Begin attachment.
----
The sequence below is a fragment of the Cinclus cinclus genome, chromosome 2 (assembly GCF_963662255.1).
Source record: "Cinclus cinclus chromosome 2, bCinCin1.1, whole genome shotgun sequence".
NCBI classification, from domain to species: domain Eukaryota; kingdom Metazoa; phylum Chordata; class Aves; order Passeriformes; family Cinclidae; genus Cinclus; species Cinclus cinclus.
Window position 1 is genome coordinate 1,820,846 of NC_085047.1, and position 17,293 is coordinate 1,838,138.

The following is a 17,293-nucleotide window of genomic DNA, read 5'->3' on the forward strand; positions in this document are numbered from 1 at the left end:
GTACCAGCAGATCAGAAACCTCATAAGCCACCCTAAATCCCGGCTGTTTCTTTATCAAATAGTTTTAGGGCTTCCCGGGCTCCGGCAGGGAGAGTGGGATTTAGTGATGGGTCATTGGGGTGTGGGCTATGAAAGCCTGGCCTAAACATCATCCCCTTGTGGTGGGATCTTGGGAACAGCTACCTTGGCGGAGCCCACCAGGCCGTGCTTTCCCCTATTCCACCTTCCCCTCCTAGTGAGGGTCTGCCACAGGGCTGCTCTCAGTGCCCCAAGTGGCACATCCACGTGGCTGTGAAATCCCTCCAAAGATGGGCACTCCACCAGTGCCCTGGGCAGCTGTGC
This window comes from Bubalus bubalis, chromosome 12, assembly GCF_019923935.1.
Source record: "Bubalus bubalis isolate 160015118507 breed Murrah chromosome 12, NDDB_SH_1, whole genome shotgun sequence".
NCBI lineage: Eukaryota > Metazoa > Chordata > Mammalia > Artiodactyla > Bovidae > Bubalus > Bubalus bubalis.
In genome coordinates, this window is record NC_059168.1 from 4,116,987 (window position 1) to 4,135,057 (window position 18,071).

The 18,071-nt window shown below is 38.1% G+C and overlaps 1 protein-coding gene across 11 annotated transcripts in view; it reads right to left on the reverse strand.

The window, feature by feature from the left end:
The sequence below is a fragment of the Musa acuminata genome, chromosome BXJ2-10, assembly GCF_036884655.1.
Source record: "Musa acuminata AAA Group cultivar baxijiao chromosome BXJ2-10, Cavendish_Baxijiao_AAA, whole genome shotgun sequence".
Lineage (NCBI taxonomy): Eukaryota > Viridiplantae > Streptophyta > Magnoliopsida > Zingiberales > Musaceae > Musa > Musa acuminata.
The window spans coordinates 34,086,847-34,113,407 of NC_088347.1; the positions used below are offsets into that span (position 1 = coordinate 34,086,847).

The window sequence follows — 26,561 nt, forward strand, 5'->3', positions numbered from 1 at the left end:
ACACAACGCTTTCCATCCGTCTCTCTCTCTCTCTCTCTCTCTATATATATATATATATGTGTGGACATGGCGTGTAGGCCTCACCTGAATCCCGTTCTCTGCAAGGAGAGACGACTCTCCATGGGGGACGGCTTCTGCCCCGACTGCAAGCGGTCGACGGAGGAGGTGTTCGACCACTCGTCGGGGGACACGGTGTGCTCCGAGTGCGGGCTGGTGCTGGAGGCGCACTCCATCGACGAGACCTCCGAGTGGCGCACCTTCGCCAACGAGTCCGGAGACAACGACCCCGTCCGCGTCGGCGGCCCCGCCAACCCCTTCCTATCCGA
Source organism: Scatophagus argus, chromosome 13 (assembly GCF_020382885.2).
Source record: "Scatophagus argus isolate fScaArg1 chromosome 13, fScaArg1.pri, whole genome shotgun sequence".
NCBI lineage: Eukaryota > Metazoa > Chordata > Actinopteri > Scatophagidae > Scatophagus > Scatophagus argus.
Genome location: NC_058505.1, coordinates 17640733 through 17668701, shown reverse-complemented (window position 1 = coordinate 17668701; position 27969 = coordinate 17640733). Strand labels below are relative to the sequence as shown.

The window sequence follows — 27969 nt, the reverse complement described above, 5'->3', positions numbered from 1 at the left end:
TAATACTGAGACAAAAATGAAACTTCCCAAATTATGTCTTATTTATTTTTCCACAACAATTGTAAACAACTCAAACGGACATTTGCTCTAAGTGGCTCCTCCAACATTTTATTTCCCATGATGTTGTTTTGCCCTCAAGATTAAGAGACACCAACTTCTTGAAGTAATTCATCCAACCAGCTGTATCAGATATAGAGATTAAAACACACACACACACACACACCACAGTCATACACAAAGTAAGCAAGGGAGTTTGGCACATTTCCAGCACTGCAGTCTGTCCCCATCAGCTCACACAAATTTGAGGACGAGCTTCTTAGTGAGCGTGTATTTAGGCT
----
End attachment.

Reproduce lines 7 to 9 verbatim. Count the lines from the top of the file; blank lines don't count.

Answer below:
This window comes from Bubalus bubalis, chromosome 12, assembly GCF_019923935.1.
Source record: "Bubalus bubalis isolate 160015118507 breed Murrah chromosome 12, NDDB_SH_1, whole genome shotgun sequence".
NCBI lineage: Eukaryota > Metazoa > Chordata > Mammalia > Artiodactyla > Bovidae > Bubalus > Bubalus bubalis.